13. Support an Artist
Bring love to those who inspire love. This pandemic is tough on everyone, but even more so for performers and artists who are reliant on gigs, or whose income streams are unreliable.
14. Send a Love Letter
A “love letter” can be a card (55 cents), a postcard (35 cents), or an email. It can be long or short, romantic or platonic. The most important part is that the person receiving the missive knows they are loved.
15. Send a Care Package
Some folks are still having a hard time getting essential supplies, or cooking ingredients. Those of us with better access can help get things to people who need them. (I just sent a care package to an elder in a rural community with a miniature spray bottle and a recipe for DIY sanitizer.)
16. Call a Friend
Even better, use FaceTime, Skype, or WhatsApp to do a video chat. I have a list of several dozen people in my “inner circle” of Beloveds, who I try to call at least once a week. I’m prioritizing folks who I know are going through an extra-difficult time right now (facing Stage IV ovarian or stomach cancer), making sure to check in first to see if they have the energy to talk.
17. Start a Zoom Room
Zoom rooms are a fantastic way to get a group of people together in the same “virtual space” simultaneously: for happy hour, crafting, or chatting. While Zoom is the most popular webinar app, there are other free platforms like GoToMeeting and Google Hangouts.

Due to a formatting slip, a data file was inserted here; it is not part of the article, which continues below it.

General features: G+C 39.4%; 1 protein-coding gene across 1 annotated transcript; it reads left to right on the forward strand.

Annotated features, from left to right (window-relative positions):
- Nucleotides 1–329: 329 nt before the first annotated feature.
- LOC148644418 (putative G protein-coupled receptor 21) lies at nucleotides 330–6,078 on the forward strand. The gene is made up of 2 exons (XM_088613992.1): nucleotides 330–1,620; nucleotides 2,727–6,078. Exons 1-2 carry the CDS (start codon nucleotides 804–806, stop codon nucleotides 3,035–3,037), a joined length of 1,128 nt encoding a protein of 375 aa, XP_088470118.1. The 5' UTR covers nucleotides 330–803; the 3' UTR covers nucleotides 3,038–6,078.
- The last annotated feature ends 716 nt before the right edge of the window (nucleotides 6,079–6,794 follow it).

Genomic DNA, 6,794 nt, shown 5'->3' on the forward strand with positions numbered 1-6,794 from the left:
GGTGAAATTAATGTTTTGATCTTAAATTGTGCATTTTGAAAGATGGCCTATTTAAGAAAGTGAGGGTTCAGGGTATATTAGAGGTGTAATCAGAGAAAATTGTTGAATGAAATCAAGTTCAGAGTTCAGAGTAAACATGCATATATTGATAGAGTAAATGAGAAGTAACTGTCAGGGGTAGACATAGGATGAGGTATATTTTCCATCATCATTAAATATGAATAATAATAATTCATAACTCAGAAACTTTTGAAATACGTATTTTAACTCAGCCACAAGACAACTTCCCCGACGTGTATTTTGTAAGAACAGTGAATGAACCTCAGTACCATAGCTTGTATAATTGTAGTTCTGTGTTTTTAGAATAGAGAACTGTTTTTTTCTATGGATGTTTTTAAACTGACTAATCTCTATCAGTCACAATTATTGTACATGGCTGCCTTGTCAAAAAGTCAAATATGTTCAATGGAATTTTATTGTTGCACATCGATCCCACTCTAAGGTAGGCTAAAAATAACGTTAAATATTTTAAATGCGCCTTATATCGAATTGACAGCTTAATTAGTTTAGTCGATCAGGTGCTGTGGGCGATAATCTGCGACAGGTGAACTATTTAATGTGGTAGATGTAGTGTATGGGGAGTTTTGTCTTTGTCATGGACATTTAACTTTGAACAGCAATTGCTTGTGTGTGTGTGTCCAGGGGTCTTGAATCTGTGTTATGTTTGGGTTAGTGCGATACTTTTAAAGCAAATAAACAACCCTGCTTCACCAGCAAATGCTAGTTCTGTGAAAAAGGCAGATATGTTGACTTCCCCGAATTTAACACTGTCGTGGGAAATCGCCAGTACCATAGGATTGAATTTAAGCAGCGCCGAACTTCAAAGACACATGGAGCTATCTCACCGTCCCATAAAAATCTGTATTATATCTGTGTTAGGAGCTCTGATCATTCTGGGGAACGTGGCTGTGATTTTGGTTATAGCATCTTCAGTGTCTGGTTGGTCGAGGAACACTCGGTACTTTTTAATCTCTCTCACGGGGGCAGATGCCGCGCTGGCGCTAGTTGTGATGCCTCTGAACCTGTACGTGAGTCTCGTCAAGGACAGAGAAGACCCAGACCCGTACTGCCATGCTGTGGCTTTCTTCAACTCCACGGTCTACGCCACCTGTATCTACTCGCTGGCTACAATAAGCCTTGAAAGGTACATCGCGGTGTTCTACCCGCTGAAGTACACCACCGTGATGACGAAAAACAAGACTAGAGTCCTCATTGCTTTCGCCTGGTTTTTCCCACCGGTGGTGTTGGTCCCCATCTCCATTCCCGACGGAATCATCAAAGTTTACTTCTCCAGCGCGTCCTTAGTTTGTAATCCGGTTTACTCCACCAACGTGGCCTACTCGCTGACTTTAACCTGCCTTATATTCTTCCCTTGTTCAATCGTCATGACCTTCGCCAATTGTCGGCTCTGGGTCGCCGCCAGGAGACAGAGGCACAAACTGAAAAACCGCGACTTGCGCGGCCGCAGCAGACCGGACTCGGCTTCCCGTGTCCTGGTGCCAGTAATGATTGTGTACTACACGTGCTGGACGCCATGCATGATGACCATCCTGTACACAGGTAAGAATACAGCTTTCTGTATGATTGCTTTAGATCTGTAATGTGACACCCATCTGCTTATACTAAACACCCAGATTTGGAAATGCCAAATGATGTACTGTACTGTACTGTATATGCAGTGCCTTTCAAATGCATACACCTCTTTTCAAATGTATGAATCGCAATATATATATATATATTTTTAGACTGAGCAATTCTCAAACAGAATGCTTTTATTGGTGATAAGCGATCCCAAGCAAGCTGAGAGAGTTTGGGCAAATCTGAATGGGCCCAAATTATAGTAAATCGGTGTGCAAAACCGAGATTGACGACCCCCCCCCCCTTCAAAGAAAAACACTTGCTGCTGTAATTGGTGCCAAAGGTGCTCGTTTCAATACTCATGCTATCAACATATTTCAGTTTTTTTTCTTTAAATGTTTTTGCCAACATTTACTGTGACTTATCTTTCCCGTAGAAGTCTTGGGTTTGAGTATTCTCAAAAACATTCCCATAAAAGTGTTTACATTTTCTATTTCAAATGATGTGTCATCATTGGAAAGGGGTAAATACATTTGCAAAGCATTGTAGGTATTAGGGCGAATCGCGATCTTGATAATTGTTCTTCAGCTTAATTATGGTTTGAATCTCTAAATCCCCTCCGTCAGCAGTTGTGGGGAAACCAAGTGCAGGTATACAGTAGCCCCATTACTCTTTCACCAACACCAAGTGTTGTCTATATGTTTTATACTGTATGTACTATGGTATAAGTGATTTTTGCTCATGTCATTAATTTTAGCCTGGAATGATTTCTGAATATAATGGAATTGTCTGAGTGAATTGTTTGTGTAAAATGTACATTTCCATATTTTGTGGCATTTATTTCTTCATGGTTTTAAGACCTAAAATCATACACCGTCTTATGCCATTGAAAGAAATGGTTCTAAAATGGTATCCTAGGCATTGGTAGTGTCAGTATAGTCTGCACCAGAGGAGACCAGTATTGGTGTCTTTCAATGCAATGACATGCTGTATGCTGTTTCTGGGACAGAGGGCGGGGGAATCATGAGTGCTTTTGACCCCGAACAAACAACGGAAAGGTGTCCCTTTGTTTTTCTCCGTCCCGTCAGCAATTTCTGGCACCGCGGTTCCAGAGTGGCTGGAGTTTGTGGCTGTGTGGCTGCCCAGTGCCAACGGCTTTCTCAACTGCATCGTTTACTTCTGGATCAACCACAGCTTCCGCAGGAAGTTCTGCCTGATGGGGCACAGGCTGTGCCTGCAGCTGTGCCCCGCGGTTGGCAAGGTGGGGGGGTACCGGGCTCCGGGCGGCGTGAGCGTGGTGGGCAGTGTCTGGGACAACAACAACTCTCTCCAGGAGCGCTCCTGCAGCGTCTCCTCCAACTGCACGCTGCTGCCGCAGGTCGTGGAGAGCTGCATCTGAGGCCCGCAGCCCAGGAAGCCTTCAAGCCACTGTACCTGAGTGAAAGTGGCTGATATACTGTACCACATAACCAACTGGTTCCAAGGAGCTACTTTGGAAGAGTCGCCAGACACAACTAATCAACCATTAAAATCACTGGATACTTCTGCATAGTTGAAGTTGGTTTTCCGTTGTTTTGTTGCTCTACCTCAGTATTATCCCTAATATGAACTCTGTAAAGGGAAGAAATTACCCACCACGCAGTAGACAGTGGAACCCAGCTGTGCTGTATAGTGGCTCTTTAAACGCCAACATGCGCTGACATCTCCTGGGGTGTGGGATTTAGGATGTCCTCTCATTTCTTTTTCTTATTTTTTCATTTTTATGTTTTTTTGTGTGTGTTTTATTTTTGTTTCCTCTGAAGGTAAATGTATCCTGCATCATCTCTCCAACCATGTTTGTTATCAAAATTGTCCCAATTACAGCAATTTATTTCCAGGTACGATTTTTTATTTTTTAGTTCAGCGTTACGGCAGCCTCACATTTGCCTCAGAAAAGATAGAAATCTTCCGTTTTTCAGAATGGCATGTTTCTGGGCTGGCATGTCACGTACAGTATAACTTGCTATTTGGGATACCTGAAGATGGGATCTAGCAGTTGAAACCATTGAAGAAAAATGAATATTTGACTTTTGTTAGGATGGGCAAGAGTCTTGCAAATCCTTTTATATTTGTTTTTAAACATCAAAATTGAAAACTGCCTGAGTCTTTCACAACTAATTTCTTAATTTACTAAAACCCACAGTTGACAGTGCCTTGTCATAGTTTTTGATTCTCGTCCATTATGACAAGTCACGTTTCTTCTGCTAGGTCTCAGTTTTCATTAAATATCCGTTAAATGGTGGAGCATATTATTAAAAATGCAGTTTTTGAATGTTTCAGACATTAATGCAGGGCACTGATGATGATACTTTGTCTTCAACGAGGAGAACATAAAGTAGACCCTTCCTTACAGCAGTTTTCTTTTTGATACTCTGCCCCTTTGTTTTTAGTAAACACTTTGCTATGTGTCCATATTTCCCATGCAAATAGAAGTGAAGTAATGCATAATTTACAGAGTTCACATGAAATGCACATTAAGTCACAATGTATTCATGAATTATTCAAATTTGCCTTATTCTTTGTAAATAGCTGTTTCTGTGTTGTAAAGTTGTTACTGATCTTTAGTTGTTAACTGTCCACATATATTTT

Remember to password-protect your Zoom room, to avoid Zoombombing. And be gentle with first-time Zoom users. Help them to set up their audio and video with a gracious air.
18. Support Your Local Businesses
Although millions of small businesses have been forced to shut down, thousands of these same businesses are innovating to try and keep afloat. Family-run businesses are key to vibrant communities, and we all lose out when they have to shut down.
Let’s show the love in every way we can — from purchasing a cup of coffee or a taco at a takeout stand, to enrolling in a virtual studio or buying a gift card to use later.
19. Love the Planet
If you haven’t gone green yet, or you’re looking to up your eco-friendly game, it’s possible to use some of all that extra time to do that thing you’ve said you didn’t have time to do before: set up a household compost system, construct BYO cutlery kits, learn to can and/or freeze fresh vegetables and fruits, replace your plasticware with environmentally-friendly alternatives, and research reusable K-cup filters for those damn unrecyclable, landfill-destined Keurig pods.
20. Send Love into the Future
The most stupendously amazing love gift we can offer to future generations is to effectively deal with climate change, because whatever we do (or don’t do) now will have repercussions far into the millenium.
Bone up on the science if you haven’t already. Congratulate yourself on how you’re already reducing your carbon footprint by working from home, driving less, flying less, and eating out less.
If we are all capable of continuing these eco-friendly practices long after the pandemic is over, we’ll be literally sending gigatons (of lessened greenhouse gas emissions) of love into the future.
Got some other ways can we love and be loved? Share in the comments.
“Let your light shine as an inspiration to humanity and be the reason someone believes in the goodness of people.”
— Germany Kent